If night would fall, the earth might resume its natural process, and perhaps, in many years’ time, what had happened during daylight could be viewed as an aberration, could be comprehended within the rhythm of a normal life. At the moment it seemed to Stephen to be the other way about: that this was the new reality, the world in which they were now condemned to live, and that the pattern of the seasons, of night and day, was gone.
Stephen felt, at the better moments, the love for them that Gray had demanded. Their desperate courage, born from necessity, was nevertheless endearing. The grimmer, harder, more sardonic they became, the more he cared for them. Still he could not quite believe them; he could not comprehend the lengths to which they allowed themselves to be driven. He had been curious to see how far they could be taken, but his interest had slackened when he saw the answer: that there were no boundaries they would not cross, no limits to what they would endure.
Stephen felt himself overtaken by a climatic surge of feeling. It frightened him because he thought it would have some physical issue, in spasm or bleeding to death. Then he saw that what he felt was not an assault but a passionate affinity. It was for the rough field running down to the trees and for the path going back into the village, where he could see the tower of the church: these and the forgiving distance of the sky were not separate, but part of one creation, and he too, still by any sane judgement a young man, by the repeated tiny pulsing of his blood, was one with them.
I do not know what I have done to live in this existence. I do not know what any of us did to tilt the world into this unnatural orbit. We came here only for a few months. No child or future generation with ever know what this was like. They will never understand. When it is over we will go quietly among the living and we will not tell them. We will talk and sleep and go about our business like hum beings. We will seal what we have seen in the silence of our hearts and no words will reach us.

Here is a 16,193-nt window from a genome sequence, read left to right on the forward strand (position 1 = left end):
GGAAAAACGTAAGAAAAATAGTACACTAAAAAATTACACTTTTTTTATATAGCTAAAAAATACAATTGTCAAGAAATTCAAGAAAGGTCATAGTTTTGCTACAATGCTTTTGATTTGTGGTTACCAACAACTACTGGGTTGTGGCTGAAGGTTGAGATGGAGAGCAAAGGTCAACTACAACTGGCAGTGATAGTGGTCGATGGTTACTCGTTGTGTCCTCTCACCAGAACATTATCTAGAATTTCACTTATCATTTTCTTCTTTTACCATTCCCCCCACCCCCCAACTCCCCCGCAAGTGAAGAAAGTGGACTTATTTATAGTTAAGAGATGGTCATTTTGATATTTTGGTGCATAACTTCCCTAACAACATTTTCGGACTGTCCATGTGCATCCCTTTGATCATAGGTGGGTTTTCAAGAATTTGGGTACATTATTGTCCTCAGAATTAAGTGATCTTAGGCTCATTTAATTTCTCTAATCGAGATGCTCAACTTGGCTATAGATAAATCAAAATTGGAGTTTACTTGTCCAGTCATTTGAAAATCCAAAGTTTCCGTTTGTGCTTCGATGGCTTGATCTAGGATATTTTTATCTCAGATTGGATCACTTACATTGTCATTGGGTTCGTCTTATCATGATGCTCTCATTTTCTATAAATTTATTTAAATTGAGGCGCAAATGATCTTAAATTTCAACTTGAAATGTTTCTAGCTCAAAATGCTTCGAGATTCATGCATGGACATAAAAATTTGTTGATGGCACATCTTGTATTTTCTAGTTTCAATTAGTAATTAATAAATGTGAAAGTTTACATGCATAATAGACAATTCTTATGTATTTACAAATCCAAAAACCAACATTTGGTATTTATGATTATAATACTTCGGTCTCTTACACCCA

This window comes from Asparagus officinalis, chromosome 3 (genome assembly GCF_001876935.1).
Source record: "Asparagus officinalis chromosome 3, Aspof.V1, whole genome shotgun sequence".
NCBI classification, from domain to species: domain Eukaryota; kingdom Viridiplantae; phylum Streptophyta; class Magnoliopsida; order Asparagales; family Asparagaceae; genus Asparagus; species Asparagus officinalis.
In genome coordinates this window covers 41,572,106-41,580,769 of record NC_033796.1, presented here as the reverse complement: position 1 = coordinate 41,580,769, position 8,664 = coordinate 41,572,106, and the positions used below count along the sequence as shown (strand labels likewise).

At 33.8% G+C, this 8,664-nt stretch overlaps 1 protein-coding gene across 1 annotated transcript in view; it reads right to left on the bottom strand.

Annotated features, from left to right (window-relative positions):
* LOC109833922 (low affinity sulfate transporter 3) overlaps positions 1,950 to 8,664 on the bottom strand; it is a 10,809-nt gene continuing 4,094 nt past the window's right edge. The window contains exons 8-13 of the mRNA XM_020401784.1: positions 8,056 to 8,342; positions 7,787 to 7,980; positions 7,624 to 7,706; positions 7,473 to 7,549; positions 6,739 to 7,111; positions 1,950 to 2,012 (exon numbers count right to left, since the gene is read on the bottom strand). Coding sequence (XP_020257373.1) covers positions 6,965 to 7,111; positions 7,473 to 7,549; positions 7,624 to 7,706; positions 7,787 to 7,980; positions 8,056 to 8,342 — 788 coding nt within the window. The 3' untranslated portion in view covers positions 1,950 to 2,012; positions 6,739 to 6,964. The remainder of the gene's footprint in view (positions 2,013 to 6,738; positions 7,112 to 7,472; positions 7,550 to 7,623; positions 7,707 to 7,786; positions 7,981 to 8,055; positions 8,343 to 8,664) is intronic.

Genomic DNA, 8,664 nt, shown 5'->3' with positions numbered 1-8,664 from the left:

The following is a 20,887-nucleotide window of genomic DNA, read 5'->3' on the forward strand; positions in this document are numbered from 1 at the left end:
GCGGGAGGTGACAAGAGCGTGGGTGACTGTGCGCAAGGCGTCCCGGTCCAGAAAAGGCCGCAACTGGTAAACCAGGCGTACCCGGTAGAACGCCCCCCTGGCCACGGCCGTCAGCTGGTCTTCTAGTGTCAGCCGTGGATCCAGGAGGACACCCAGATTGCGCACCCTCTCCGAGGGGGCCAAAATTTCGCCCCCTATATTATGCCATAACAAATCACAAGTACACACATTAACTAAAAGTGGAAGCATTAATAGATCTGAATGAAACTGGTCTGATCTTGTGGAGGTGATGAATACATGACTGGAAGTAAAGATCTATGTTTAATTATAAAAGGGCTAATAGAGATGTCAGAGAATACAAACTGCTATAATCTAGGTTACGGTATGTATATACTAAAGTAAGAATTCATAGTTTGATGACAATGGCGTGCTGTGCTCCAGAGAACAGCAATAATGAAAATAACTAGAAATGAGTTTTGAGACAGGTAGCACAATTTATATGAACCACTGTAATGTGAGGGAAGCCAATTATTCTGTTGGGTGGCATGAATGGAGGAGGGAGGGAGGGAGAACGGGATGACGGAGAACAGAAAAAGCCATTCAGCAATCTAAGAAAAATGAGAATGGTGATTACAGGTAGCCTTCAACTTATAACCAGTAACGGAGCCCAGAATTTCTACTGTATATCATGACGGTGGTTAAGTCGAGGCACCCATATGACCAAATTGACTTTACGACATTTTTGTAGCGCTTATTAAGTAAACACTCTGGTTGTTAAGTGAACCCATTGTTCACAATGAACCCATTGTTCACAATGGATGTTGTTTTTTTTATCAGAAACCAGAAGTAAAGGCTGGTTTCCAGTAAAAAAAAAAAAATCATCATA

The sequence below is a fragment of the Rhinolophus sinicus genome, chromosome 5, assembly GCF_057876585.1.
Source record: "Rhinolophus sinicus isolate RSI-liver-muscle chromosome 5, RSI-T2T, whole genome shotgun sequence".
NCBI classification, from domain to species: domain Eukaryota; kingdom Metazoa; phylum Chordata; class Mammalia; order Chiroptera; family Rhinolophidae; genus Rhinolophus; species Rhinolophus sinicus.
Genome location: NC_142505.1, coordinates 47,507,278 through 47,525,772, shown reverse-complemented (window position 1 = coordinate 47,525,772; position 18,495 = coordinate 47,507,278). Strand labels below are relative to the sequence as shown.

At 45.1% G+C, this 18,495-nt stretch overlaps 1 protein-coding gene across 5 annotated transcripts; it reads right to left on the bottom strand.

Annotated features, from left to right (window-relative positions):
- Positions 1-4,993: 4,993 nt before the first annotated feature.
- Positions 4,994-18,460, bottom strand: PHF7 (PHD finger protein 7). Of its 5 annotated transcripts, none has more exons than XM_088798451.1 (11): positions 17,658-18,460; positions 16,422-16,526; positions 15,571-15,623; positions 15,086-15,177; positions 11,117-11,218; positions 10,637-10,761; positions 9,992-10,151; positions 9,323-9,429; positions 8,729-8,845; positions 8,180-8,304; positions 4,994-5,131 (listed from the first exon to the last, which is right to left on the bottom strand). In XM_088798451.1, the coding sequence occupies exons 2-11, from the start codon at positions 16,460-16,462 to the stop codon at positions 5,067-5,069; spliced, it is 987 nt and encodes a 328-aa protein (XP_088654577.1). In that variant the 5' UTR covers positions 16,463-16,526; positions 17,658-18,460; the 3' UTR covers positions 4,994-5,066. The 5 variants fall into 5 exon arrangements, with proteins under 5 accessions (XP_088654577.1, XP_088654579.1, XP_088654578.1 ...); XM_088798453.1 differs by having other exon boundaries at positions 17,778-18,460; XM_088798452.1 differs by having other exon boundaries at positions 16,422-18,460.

Gray stood up and came around the desk. “Think of the words on that memorial, Wraysford. Think of those stinking towns and foul bloody villages whose names will be turned into some bogus glory by fat-arsed historians who have sat in London. We were there. As our punishment of God knows what, we were there, and our men did in each of those disgusting places. I hate their names. I hate the sound of them and the thought of them, which is why I will not bring myself to remind you. But listen.” He put his face close to Stephen’s. “There are four words they will chisel beneath them at the bottom. Four words that people will look at one day. When they read the other words they will want to vomit. When they read these, they will bow their heads, just a little. ‘Final advance and pursuit.’ Don’t tell me you don’t want to put your name to those words.”
Levi looked at this wild-eyed figure, half-demented, his brother’s killer. For no reason he could tell, he found that he had opened his own arms in turn, and the two men fell upon each other’s shoulders, weeping at the bitter strangeness of their human lives.
He threw the chestnuts up into the air in his great happiness. In the tree above him they disturbed a roosting crow, which erupted from the braches with an explosive bang of its wings, then rose toward the sky, its harsh, ambiguous call coming back in long, grating waves toward the earth, to be heard by those still living.